I particularly like Methylene Blue (methylthioninium chloride) as it just amuses me to give a blue dye to a blue patient in order to make them pink again. Childish I know, but I just find it really satisfying. The typical dose advised in the literature is 1-2mg/Kg in a 1% (10mg/ml) solution, with a repeated dose at 20-30 mins if needed. MetHb levels should be rechecked after an hour. [/learn_more][learn_more caption="How does it work?"] The methylthioninium chloride acts by reducing the Ferric Iron of MetHb back to Ferrous Iron of the normal haemaglobin. At the low levels advocated by the poisons centres it reduces iron to treat MetHb, but at high levels it oxidises normal haemaglobin into MetHb!!! It’s a very interesting drug indeed.

Interestingly there are several circumstances when methylthioninium chloride will not work and if that’s the case I would suggest that it is time to phone the poisons centre and to get some more detailed advice. Let’s face it, if you’ve already treated something pretty unusual and it has not worked then it’s a subset of weird. Phone a friend, there’s no shame in that.

Perhaps the most likely reason for failure is glucose-6-phosphate dehydrogenase deficiency as the methylthioninium chloride requires NAPDH to work (which is low in G6PD deficiency).

You might also want to visit the excellent poisons review site for more links and information around Methaemaglobinaemia.

  • 1. Suspect Methaemaglobinaemia in any patient who is unexpectedly blue with few other signs.
  • 2. Recreational drug use is a common cause in many areas.
  • 3. Amyl nitrate is commonly used amongst men who have sex with men (but not exclusively so).
  • 4. Treatment is based on the MetHb level but is most commonly indicated for levels over 30%.
  • 5. The treatment is to give Methylene Blue but it does not always work. If you are failing to drop the MetHb level contact the poisons centre for more advice.
  • 6. Eifell65 are *****

 

Case studies on St.Emlyn’s

  • We do present hypothetical cases on St.Emlyn’s. These are based on the experience of our team as educationally active emergency physicians. For centuries doctors and nurses have used stories to teach and learn from each other. However, we are careful not to break any patient confidentiality rules.
  • As a result if we present a case then it will always be fictional and not relating to any specific case or patient. For example if we present an (anonymised) X-ray or ECG we will create a clinical history that is compatible with the radiological/ECG findings but which does not relate to a specific time, location, patient or circumstance. Whilst it may be argued that this detracts from the clinical learning we believe that patient confidentiality is more important in these matters.
  • We will create time, date, age, sex, details of the patient and their circumstances etc. Our cases are therefore an amalgam of different cases and experiences. Any resemblance to patients treated by us now, in the past or the future is entirely unintentional and accidental. Our cases are presented to help us all reflect and learn, in that way we might become better clinicians for our patient.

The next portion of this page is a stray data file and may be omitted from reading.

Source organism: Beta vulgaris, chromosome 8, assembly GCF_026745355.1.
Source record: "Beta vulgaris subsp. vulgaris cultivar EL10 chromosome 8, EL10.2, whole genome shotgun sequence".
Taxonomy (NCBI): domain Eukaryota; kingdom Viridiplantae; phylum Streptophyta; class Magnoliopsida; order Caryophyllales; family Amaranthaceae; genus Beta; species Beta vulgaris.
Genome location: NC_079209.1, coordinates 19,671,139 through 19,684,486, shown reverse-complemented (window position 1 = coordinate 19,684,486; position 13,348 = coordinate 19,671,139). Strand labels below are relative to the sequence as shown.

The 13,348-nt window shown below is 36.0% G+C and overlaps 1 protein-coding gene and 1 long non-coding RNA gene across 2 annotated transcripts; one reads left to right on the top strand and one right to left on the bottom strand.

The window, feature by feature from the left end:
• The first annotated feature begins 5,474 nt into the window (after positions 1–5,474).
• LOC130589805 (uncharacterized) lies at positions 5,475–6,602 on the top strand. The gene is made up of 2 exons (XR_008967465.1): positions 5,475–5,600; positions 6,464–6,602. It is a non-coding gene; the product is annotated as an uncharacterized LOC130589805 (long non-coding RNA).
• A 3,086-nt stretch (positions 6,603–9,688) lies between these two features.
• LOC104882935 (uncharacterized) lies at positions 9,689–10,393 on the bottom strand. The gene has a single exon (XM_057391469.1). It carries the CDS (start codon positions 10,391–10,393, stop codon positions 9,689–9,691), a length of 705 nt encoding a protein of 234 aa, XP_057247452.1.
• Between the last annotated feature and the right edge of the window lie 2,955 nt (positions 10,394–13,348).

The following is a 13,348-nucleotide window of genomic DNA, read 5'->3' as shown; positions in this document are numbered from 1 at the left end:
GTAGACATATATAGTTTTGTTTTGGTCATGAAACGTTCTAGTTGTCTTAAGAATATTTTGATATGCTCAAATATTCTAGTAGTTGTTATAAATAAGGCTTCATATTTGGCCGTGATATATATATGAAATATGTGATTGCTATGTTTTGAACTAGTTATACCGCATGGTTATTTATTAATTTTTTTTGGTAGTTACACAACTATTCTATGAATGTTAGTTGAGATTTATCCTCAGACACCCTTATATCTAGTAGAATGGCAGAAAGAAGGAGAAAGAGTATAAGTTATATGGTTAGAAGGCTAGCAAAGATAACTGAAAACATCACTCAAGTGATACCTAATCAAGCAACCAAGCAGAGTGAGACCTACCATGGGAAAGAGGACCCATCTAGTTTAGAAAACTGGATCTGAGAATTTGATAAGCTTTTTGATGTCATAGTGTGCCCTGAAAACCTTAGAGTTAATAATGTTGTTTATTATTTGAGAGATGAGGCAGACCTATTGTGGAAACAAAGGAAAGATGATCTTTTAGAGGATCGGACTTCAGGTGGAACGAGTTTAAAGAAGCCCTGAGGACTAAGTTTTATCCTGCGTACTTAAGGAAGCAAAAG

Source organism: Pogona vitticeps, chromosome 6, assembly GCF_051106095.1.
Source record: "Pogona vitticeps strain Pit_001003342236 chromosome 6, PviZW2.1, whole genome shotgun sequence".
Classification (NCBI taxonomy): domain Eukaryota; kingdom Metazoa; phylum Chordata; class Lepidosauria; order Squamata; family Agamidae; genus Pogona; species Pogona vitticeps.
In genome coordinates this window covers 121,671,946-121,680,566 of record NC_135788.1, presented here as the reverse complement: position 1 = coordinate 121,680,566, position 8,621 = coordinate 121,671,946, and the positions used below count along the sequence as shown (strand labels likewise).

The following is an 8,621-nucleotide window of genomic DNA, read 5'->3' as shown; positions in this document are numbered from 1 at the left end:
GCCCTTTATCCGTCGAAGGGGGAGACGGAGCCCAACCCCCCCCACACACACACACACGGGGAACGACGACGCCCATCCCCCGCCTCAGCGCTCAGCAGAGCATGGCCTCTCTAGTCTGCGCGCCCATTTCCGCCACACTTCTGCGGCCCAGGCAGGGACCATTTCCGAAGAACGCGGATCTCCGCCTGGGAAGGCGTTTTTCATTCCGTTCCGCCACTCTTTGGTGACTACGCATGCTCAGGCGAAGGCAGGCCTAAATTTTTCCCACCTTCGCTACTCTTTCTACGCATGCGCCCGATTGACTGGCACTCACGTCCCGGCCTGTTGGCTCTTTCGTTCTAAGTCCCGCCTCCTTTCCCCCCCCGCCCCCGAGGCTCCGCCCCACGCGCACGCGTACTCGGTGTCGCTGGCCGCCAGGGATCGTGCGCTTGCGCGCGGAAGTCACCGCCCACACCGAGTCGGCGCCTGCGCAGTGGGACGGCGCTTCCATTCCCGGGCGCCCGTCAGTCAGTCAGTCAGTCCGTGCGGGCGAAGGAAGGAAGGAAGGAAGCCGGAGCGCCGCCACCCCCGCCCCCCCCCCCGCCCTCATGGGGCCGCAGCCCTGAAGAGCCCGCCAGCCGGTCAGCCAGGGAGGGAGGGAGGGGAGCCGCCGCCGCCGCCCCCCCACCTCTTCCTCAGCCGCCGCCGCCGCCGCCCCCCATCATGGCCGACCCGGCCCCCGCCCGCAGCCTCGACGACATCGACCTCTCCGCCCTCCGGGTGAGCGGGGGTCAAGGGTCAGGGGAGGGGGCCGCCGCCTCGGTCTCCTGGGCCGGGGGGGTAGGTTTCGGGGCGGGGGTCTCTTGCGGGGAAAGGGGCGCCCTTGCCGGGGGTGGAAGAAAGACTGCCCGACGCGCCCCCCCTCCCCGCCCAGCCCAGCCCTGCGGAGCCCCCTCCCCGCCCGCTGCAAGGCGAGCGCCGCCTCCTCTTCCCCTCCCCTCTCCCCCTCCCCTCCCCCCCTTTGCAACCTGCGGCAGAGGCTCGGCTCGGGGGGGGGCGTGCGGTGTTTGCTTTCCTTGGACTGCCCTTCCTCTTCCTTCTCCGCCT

• Vive la FOAM! (Free Online Medical Education).

 

Comments

  1. Janos Baombe says

    If we are talking about enhancers that are common in nightclubs and cause methaemoglobinaemia, it’s worth mentioning the cathinones (extract of khat plant). The most common one is mephedrone also called miaow miaow but a new one commonly called bath salt (which would anyone eat bath salts for pleasure?) can indeed cause smurf like symptoms.

    • Janos P Baombe says

      It cannot be called a drug as it is legal in the UK. You have to use a term
      “Enhancer” is the term what I find to be closest to their effects and legal status…

    • Janos P Baombe says

      enhancer obviously referring to poppers as mephedrone sand its derivates are now illegal in the UK after a period of legal obscurity!

    • Gareth Roberts says

      Nice run through Simon. There are a number of chemicals available of various guises from “reputable” websites and headshops that are obviously not for human consumption. The ultimate aim of these often is to mimic the traditional drugs of MDMA/ pills/ cocaine are you get similar side effect profiles. Often the drugs people believe they are taking are not the ones they are as none of this is regulated. I think its also worth while thinking about the situation around the overdose. Having had recent experience, sadly, not everyone who attends or dies with “recreational” chemical intoxication do so from over jealous partying. think about the quantities involved and ask yourselves whether it is plausible that this happened accidentally.

  2. Andrew Volans says

    I treated a case with methylene blue and like you I liked the almost “homeopathic” aspect of giving a blue drug to a blue person to make them pink. Did you also notice that their blood is brown? I have a photo of a drop of brown blood on a swab next to the blue hand of a patient with a dapsone OD. Every junior in the hospital turned up to see me giving a large bolus of methylene blue since no one remembered having seen it before and I had never done it before either. It worked

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  1. [...] "You assemble the team in resus and brief them about the possible causes for a collapse in a nightclub but, when the doors open and the paramedics bring in a man who looks rather odd, Sister whispers into your shoulder ‘Where did they find a Smurf at 2 o’clock in the morning round here?‘"   Test your knowledge of methaemaglobinaemia via this engaging case study from St Emlyn's. (Okay, sorry – I gave away the first answer… but you're on your own with the rest).  [...]